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Monday, February 25, 2019

REVIEW: Golden Child by Claire Adam @hogarthbooks @tlcbooktours @Claire_Trini

Golden Child
by Claire Adam

Thank you to Hogarth and TLC Book Tours for this free copy!

Publisher: SJP for Hogarth
Publish Date: January 29, 2019
288 Pages
Genres: Literary Fiction, Contemporary

A deeply affecting debut novel set in Trinidad, following the lives of a family as they navigate impossible choices about scarcity, loyalty, and love

Rural Trinidad: a brick house on stilts surrounded by bush; a family, quietly surviving, just trying to live a decent life. Clyde, the father, works long, exhausting shifts at the petroleum plant in southern Trinidad; Joy, his wife, looks after the home. Their two sons, thirteen years old, wake early every morning to travel to the capital, Port of Spain, for school. They are twins but nothing alike: Paul has always been considered odd, while Peter is widely believed to be a genius, destined for greatness.

When Paul goes walking in the bush one afternoon and doesn't come home, Clyde is forced to go looking for him, this child who has caused him endless trouble already, and who he has never really understood. And as the hours turn to days, and Clyde begins to understand Paul's fate, his world shatters--leaving him faced with a decision no parent should ever have to make.

Like the Trinidadian landscape itself, Golden Child is both beautiful and unsettling; a resoundingly human story of aspiration, betrayal, and love.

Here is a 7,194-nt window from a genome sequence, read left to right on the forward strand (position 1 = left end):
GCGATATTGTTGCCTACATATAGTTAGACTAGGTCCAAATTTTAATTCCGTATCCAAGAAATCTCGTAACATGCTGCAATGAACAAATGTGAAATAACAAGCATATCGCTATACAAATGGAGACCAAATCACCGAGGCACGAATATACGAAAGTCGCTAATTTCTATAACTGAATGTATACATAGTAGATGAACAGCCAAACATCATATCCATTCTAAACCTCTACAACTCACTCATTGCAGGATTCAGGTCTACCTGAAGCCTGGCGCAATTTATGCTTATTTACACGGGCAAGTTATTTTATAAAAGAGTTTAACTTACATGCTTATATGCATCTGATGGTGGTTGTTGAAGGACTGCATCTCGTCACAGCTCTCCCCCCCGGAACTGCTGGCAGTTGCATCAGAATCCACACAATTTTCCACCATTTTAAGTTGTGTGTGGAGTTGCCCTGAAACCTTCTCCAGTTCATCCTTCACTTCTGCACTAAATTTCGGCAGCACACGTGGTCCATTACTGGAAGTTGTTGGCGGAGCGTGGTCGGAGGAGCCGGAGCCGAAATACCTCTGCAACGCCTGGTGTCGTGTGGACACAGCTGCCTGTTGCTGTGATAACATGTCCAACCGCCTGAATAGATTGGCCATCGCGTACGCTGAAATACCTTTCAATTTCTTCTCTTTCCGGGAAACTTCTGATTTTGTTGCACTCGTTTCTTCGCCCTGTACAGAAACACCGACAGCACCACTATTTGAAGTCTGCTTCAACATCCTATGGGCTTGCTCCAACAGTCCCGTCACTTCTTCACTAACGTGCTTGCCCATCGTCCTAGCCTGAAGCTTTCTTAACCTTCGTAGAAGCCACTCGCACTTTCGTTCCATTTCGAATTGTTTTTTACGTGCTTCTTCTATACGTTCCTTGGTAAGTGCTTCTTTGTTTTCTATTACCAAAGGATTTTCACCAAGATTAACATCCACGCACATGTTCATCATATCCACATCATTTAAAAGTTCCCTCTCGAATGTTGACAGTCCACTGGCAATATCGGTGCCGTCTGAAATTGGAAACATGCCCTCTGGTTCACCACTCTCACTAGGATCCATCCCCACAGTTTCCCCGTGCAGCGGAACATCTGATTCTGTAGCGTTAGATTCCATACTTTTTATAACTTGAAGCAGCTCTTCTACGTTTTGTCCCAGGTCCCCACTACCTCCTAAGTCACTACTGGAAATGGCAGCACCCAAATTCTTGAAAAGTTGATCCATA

Uff. The choices parents have to make. This is an interesting book.  I love these types of books that get you thinking.  We're looking at a book that will definitely make you feel... but for me, I didn't quite get that impact until the end.  Then my emotions kind of spiked and fell with different thoughts and boy do I love it when a book does that.

We get different POVs but the majority of it is through Clyde's eyes. There's back and forth in timeline and while the writing is beautiful, it did fall a little stale for me in keeping me absolutely locked in the pages. What's great about this book is that it will give you a perspective that maybe you won't agree with, but it will also make you think that different people are under different circumstances and pressures and their choices are molded by these.  While this can be hard to take for some readers, I found this absolutely fascinating.  Yes, I was like WHAT?! OMG. HOW CAN THIS HAPPEN?!  But who is to say what is right or wrong when it comes to someone else's family and culture? 

As a debut novel, I am floored.  I'm unsure about how I felt about the ending, even though that is what makes the book so powerful.  I wasn't as invested in the characters as much as I had hoped to be, however, seeing this unfold in my mind's eye was kind of like being a foreigner in Trinidad watching a live movie.  Get me?

This will definitely be an interesting one for some readers. 


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